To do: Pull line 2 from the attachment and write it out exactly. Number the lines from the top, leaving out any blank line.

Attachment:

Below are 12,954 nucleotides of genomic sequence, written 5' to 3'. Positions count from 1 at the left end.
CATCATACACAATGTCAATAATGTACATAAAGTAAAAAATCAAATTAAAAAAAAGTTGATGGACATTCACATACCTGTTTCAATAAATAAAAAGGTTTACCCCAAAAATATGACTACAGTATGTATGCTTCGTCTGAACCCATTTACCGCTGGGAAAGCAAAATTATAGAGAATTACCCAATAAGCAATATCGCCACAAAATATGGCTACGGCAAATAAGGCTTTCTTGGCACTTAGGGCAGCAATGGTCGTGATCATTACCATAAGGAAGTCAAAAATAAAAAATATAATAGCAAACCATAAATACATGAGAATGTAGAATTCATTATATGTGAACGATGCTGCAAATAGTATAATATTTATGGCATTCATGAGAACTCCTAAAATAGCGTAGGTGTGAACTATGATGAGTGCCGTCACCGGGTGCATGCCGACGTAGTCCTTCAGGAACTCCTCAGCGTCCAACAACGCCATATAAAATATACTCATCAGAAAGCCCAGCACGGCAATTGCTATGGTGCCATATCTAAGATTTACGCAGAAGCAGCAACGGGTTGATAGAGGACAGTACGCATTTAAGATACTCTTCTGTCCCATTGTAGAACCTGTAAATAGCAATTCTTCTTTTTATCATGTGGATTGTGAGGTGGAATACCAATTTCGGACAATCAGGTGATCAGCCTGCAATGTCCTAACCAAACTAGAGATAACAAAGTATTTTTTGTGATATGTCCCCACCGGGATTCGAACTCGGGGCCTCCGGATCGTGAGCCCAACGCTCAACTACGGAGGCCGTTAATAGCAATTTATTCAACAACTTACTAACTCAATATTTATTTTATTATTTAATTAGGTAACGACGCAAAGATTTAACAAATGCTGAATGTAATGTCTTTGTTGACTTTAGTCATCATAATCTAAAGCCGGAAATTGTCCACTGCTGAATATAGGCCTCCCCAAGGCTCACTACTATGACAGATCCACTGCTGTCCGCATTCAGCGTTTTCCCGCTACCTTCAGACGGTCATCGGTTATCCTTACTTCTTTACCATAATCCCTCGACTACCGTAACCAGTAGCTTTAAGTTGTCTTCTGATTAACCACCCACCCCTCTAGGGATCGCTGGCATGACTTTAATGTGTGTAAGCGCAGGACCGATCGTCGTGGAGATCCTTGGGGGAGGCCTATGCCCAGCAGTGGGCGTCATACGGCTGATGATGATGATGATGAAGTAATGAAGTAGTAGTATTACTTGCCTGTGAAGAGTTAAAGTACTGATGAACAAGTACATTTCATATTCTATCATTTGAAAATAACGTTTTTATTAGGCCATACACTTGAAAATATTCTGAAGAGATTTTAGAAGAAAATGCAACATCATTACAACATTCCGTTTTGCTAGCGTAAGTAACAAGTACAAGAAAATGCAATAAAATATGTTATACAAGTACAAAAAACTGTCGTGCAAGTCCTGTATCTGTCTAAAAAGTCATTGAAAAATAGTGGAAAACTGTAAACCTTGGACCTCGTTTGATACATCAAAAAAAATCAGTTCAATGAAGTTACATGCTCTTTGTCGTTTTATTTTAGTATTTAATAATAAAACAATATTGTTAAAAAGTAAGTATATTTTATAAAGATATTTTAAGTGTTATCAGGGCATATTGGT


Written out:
CATCATACACAATGTCAATAATGTACATAAAGTAAAAAATCAAATTAAAAAAAAGTTGATGGACATTCACATACCTGTTTCAATAAATAAAAAGGTTTACCCCAAAAATATGACTACAGTATGTATGCTTCGTCTGAACCCATTTACCGCTGGGAAAGCAAAATTATAGAGAATTACCCAATAAGCAATATCGCCACAAAATATGGCTACGGCAAATAAGGCTTTCTTGGCACTTAGGGCAGCAATGGTCGTGATCATTACCATAAGGAAGTCAAAAATAAAAAATATAATAGCAAACCATAAATACATGAGAATGTAGAATTCATTATATGTGAACGATGCTGCAAATAGTATAATATTTATGGCATTCATGAGAACTCCTAAAATAGCGTAGGTGTGAACTATGATGAGTGCCGTCACCGGGTGCATGCCGACGTAGTCCTTCAGGAACTCCTCAGCGTCCAACAACGCCATATAAAATATACTCATCAGAAAGCCCAGCACGGCAATTGCTATGGTGCCATATCTAAGATTTACGCAGAAGCAGCAACGGGTTGATAGAGGACAGTACGCATTTAAGATACTCTTCTGTCCCATTGTAGAACCTGTAAATAGCAATTCTTCTTTTTATCATGTGGATTGTGAGGTGGAATACCAATTTCGGACAATCAGGTGATCAGCCTGCAATGTCCTAACCAAACTAGAGATAACAAAGTATTTTTTGTGATATGTCCCCACCGGGATTCGAACTCGGGGCCTCCGGATCGTGAGCCCAACGCTCAACTACGGAGGCCGTTAATAGCAATTTATTCAACAACTTACTAACTCAATATTTATTTTATTATTTAATTAGGTAACGACGCAAAGATTTAACAAATGCTGAATGTAATGTCTTTGTTGACTTTAGTCATCATAATCTAAAGCCGGAAATTGTCCACTGCTGAATATAGGCCTCCCCAAGGCTCACTACTATGACAGATCCACTGCTGTCCGCATTCAGCGTTTTCCCGCTACCTTCAGACGGTCATCGGTTATCCTTACTTCTTTACCATAATCCCTCGACTACCGTAACCAGTAGCTTTAAGTTGTCTTCTGATTAACCACCCACCCCTCTAGGGATCGCTGGCATGACTTTAATGTGTGTAAGCGCAGGACCGATCGTCGTGGAGATCCTTGGGGGAGGCCTATGCCCAGCAGTGGGCGTCATACGGCTGATGATGATGATGATGAAGTAATGAAGTAGTAGTATTACTTGCCTGTGAAGAGTTAAAGTACTGATGAACAAGTACATTTCATATTCTATCATTTGAAAATAACGTTTTTATTAGGCCATACACTTGAAAATATTCTGAAGAGATTTTAGAAGAAAATGCAACATCATTACAACATTCCGTTTTGCTAGCGTAAGTAACAAGTACAAGAAAATGCAATAAAATATGTTATACAAGTACAAAAAACTGTCGTGCAAGTCCTGTATCTGTCTAAAAAGTCATTGAAAAATAGTGGAAAACTGTAAACCTTGGACCTCGTTTGATACATCAAAAAAAATCAGTTCAATGAAGTTACATGCTCTTTGTCGTTTTATTTTAGTATTTAATAATAAAACAATATTGTTAAAAAGTAAGTATATTTTATAAAGATATTTTAAGTGTTATCAGGGCATATTGGT